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# Deal Me In: Speak, baby, speak

11 February 2011

Dear Mark: When I have a place bet on the six or eight and win, what do I say to the dealer when I want to remove the whole bet after winning? Also, what do I say if I want to remove just a portion of the bet? Jim B.

When you make a place bet, Jim, you are betting that a particular number will roll before the 7 appears. Place bets can be made on the following numbers: 4, 5, 6, 8, 9 and 10.

What players like about place bets, Jim, is that they are in control of all place bets, all of the time. With a place bet you can change its amount, call the bet on or off, and take the wager off the game. This differs from a pass line wager where you can't take your bet down or reduce its size once a point has been established. By having a point, pass line bets are now considered a contract wager, and must stand until there is a win or loss.

Besides being in command of a place bet, there are two other reasons why players should complement their pass line wager and odds with a place bet on, and only on the 6 or 8. First, it's a wager with a small house edge, 1.5 percent, and second, it's plenty cheap. A place bet can be made for as little as \$6. The reason for units of \$6 (on a \$5 minimum table), is to receive the correct payoff of \$7 for every \$6 bet.

To make a place bet, you put your chips in the center of the table and tell the dealer which numbers you want to place. The dealer will then move your chips to your number on the layout that geographically corresponds to the location on the table where you are standing. This is how the dealer knows whom to pay when there are multiple players placing the same number.

What place bets are not, are self-service bets, meaning, Jim, the dealer handles the chips, while you, through verbal instructions, direct its management.

Typically, a place bet would be made after a come out roll. Anytime you want a place bet off, out of action, it is up to you to verbally let the dealer know. The same holds true if you want the place bet back on. You must verbally tell the dealer.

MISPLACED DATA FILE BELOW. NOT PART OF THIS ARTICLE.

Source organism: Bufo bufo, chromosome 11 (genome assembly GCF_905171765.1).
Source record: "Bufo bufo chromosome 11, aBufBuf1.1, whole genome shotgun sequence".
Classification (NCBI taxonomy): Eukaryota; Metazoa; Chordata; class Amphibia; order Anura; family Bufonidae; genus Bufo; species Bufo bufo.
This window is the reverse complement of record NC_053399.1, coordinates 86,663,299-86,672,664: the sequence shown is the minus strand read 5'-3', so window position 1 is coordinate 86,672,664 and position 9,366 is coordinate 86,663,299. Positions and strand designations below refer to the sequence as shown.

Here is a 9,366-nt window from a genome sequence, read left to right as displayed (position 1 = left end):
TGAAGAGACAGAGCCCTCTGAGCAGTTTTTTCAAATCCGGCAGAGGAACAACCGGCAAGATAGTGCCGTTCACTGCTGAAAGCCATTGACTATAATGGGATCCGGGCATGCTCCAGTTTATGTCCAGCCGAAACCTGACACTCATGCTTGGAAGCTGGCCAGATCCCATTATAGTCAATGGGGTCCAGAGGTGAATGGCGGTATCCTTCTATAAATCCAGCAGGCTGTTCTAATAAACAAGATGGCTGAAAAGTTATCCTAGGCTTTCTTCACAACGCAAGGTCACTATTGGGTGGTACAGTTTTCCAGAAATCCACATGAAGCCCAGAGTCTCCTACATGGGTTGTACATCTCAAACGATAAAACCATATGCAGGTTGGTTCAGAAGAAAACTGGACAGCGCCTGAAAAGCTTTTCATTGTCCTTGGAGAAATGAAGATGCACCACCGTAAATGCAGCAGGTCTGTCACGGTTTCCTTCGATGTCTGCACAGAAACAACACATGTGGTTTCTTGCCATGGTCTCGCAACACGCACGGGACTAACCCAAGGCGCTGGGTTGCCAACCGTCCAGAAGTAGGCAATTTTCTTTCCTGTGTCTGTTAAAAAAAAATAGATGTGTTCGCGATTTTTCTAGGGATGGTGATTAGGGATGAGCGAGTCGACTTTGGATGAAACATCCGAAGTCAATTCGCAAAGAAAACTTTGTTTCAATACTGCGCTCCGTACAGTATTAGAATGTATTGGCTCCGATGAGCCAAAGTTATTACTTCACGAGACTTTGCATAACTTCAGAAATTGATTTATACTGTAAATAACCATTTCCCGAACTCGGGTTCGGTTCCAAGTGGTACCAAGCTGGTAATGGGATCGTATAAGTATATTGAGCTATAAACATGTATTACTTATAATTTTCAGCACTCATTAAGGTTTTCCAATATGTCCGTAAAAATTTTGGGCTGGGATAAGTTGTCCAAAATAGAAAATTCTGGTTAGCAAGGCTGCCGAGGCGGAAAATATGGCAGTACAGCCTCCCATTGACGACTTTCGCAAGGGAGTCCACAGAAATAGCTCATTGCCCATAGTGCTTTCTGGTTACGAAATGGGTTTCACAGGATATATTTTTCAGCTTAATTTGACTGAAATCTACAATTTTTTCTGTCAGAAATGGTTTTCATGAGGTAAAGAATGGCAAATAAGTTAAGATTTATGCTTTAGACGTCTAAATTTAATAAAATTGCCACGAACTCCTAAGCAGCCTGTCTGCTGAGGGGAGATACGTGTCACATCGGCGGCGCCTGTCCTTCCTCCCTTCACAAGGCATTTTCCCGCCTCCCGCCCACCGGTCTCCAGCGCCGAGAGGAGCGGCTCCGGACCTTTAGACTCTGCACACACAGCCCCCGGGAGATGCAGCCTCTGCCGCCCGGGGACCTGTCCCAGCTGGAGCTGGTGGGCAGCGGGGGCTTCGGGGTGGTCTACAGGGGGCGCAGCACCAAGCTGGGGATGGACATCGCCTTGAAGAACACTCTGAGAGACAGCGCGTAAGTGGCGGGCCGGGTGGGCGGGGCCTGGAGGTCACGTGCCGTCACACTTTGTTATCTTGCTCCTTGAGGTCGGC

So when you win a place bet, the dealer will normally push you your winnings, and the original bet stays up. If you want it removed, just instruct the dealer to remove the bet by saying, "Take down my 6 and 8, please." Being that a place bet is off, or not working on come out rolls, if you want it turned on, just tell the dealer, "I want my bet working on the come out." Want only a specific amount wagered? Simply dialog with the dealer. Since a place bet is self-governing, just tell the friendly dealer what you want.

Dear Mark: I'm a fan of yours and read your column weekly without fail. The column in The Detroit Free Press (1/6/11) discussed playing a 9/6 video poker machine. I would be very appreciative if you could clarify what a 9/6 machine is. Nathan B.

If you notice, Nathan, there is always a pay table located under the glass of all video poker machines. The pay table reveals what the casino pays for a pair of Jacks or Better, two pairs, three-of-a-kind, flushes, a full house, etc. The pay table for a 9/6 machine tells you that you will be paid 9 coins for a full house and 6 coins for a flush, with one coin inserted.

On a full-pay Jacks or Better machine, a machine that pays 9 coins for a full house, 6 for a flush and 2 for two pair, you can expect a return rate of approximately 99.5 percent, making it an excellent machine to be playing on.

Note, Nathan, the full-versus-partial equation changes when the payoff for two pair is reduced to 1-for-1. If you find a machine that pays even money for two pair, odds are that it is probably some hybrid Bonus Poker machine where the payoff bonus for certain fours-of-a-kind is higher than normal. Even with boosted payoffs, your play is penalized, and depending on the pay table, you could be giving the house an extra 5-plus percent.

Gambling Wisdom of the Week: "How the IRS views gambling is a murky, swampy, stinky cesspool, so wide that it's extremely difficult to maneuver around." --Jean Scott
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Mark Pilarski

As a recognized authority on casino gambling, Mark Pilarski survived 18 years in the casino trenches, working for seven different casinos. Mark now writes a nationally syndicated gambling column, is a university lecturer, author, reviewer and contributing editor for numerous gaming periodicals, and is the creator of the best-selling, award-winning audiocassette series on casino gambling, Hooked on Winning.
Mark Pilarski
As a recognized authority on casino gambling, Mark Pilarski survived 18 years in the casino trenches, working for seven different casinos. Mark now writes a nationally syndicated gambling column, is a university lecturer, author, reviewer and contributing editor for numerous gaming periodicals, and is the creator of the best-selling, award-winning audiocassette series on casino gambling, Hooked on Winning.